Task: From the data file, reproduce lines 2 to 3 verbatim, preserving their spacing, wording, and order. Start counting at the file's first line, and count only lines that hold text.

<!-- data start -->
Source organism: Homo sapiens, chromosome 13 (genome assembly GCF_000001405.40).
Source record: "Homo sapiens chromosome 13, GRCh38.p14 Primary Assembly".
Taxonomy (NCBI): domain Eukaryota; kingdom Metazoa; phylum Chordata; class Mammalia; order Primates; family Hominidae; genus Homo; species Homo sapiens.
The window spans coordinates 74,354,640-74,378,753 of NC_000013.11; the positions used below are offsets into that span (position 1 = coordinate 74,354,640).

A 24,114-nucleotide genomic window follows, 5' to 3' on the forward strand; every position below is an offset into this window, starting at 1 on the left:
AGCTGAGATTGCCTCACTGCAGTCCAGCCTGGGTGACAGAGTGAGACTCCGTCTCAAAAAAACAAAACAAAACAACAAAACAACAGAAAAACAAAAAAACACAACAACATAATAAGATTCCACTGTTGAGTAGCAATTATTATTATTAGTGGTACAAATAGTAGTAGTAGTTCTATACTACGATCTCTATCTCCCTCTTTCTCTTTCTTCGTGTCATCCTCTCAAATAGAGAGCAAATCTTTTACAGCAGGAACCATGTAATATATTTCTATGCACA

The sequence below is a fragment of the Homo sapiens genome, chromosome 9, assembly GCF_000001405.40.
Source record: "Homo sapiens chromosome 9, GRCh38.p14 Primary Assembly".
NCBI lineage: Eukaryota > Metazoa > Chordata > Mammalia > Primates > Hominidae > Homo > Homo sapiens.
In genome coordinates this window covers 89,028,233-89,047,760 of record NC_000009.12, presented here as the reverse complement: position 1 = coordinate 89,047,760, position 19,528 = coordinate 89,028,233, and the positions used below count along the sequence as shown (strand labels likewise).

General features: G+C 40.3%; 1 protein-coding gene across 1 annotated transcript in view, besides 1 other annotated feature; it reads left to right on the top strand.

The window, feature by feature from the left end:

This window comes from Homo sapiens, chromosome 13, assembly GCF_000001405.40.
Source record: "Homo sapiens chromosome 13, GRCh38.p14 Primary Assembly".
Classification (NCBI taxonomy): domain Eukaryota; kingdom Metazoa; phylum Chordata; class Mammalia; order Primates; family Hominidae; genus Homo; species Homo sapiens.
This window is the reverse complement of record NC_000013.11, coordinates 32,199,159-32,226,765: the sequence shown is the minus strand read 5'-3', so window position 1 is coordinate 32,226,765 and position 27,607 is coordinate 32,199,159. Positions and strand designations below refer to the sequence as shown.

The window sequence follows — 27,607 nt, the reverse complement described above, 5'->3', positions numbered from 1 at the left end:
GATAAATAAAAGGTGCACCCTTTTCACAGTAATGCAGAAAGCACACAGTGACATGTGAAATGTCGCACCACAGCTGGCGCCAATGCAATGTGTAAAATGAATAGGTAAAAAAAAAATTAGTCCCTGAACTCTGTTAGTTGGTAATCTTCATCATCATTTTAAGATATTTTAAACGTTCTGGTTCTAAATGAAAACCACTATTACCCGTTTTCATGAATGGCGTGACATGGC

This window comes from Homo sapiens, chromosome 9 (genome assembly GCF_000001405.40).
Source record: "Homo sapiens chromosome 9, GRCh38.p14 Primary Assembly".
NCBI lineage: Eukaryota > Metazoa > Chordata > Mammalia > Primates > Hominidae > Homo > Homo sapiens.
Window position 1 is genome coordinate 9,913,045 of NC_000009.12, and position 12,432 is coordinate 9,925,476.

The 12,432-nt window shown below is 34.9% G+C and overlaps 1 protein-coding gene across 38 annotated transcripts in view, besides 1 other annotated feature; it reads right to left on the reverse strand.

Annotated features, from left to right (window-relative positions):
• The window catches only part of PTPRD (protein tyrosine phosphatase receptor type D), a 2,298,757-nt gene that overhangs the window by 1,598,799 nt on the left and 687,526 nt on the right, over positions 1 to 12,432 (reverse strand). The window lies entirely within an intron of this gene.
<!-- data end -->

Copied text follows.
Source record: "Homo sapiens chromosome 13, GRCh38.p14 Primary Assembly".
Taxonomy (NCBI): domain Eukaryota; kingdom Metazoa; phylum Chordata; class Mammalia; order Primates; family Hominidae; genus Homo; species Homo sapiens.